World Bulletin / News Desk
Scientists say they have devised a helmet that can quickly determine whether a patient has had a stroke.
After the Swedish scientists made the device that can detect if a person is having a stroke, it was tested on 45 different paitents and the outcome was successful.
It could speed diagnosis and treatment of stroke to boost chances of recovery, the scientists say.
When a person has a stroke, doctors must work quickly to limit any brain damage. If it takes more than four hours to get to hospital and start treatment, parts of their brain tissue may already be dying.
A computerised tomography (CT) scan can show us whether there is a leaky blood vessle or a blood clot in the brain that is causing the stroke, but it can take some time to organise one for a patient.
To speed up the process, researchers in Sweden, from Chalmers University of Technology, Sahlgrenska Academy and Sahlgrenska University Hospital, have come up with a mobile device that could be used on the way to hospital.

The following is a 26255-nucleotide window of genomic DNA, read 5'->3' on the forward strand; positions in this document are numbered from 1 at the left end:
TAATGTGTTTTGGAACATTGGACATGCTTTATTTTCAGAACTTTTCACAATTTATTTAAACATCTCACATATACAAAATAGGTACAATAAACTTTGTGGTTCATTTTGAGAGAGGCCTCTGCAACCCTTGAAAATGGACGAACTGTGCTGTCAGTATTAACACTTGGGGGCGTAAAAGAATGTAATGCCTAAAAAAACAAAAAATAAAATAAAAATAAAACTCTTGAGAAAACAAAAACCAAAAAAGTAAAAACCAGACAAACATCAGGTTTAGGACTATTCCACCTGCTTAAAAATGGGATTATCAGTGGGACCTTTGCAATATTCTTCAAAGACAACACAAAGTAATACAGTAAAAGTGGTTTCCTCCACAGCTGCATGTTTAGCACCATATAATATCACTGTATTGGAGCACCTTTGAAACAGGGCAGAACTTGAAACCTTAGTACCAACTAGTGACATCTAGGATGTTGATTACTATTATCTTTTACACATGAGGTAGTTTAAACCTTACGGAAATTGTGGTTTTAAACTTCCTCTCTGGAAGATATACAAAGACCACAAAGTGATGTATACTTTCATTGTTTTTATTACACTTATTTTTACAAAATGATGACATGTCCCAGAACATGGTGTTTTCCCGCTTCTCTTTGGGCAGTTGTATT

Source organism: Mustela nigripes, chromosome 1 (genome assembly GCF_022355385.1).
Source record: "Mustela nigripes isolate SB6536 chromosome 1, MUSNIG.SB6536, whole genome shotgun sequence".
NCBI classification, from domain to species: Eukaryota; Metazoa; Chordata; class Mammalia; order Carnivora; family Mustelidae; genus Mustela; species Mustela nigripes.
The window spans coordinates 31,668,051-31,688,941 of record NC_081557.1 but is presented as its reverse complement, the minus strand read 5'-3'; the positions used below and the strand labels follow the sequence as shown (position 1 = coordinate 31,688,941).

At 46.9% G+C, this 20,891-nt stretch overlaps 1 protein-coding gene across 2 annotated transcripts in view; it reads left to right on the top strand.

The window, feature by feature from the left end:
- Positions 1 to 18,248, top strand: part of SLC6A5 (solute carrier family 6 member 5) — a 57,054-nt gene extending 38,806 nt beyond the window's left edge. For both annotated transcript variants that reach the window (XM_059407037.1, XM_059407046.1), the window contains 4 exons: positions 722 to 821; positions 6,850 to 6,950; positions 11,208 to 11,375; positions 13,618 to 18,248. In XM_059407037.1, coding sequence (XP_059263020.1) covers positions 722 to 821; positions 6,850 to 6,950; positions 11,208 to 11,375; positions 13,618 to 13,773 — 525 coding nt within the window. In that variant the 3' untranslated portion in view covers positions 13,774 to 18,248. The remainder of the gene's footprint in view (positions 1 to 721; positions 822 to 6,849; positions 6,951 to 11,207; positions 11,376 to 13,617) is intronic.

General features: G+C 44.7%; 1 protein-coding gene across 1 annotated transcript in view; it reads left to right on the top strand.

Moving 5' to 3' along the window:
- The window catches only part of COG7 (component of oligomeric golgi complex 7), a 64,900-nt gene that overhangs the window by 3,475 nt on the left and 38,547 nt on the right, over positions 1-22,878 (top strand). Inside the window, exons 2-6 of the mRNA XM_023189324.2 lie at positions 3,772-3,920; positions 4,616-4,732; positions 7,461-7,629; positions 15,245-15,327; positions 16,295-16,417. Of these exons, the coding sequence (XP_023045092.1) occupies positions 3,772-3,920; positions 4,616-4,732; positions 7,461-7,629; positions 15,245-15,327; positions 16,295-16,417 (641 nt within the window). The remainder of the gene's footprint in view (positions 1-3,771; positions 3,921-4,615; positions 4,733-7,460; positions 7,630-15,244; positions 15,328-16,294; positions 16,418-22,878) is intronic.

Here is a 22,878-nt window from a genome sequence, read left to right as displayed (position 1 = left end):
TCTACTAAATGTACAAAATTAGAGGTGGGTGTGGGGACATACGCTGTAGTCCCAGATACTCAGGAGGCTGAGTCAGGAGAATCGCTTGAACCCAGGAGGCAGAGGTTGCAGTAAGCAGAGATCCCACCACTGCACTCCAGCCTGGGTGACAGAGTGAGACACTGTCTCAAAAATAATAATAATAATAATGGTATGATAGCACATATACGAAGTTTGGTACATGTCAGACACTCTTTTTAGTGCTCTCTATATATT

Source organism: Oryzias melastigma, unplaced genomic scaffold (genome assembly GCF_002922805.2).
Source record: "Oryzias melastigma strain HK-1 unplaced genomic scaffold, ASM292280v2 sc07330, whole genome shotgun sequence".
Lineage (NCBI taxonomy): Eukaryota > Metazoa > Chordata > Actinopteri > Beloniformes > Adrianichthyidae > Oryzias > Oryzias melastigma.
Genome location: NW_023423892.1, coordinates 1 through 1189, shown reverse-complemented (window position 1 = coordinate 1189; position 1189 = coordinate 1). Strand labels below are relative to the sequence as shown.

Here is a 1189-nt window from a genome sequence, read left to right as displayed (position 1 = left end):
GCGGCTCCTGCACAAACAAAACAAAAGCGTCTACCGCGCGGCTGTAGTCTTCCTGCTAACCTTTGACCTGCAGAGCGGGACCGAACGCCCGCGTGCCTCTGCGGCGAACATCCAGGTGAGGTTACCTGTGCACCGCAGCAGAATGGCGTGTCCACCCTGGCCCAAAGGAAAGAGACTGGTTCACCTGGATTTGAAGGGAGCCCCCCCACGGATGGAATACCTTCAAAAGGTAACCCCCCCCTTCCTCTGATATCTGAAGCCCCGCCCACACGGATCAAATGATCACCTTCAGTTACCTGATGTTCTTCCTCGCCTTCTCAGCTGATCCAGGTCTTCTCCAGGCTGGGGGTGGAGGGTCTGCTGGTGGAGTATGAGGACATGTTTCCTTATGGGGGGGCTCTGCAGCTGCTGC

It uses microwave signals - the same as the ones emitted by microwave ovens and mobile phones but much weaker - to build a picture of what is going on throughout the brain.
Tests with an early prototype - a refashioned bicycle helmet - found it could accurately distinguish between bleeds (haemorrhagic stroke) and clots (ischaemic stroke), although not 100% of the time.
The researchers say their device needs more testing, but could be a useful aid in the future.
Dr Shamim Quadir, of the UK's Stroke Association, said: "When a stroke strikes, the brain is starved of oxygen, and brain cells in the affected area die. Diagnosing and treating stroke as quickly as possible is crucial.
"While this research is at an early stage, it suggests that microwave-based systems may become a portable, affordable, technology that could help rapidly identify the type of stroke a patient has had, and get them treated faster.
"By diagnosing and treating stroke as early as possible, we can minimise the devastating impact of stroke, secure better outcomes for patients and, ultimately, save lives. Time lost is brain lost."Last Mod: 18 Haziran 2014, 12:31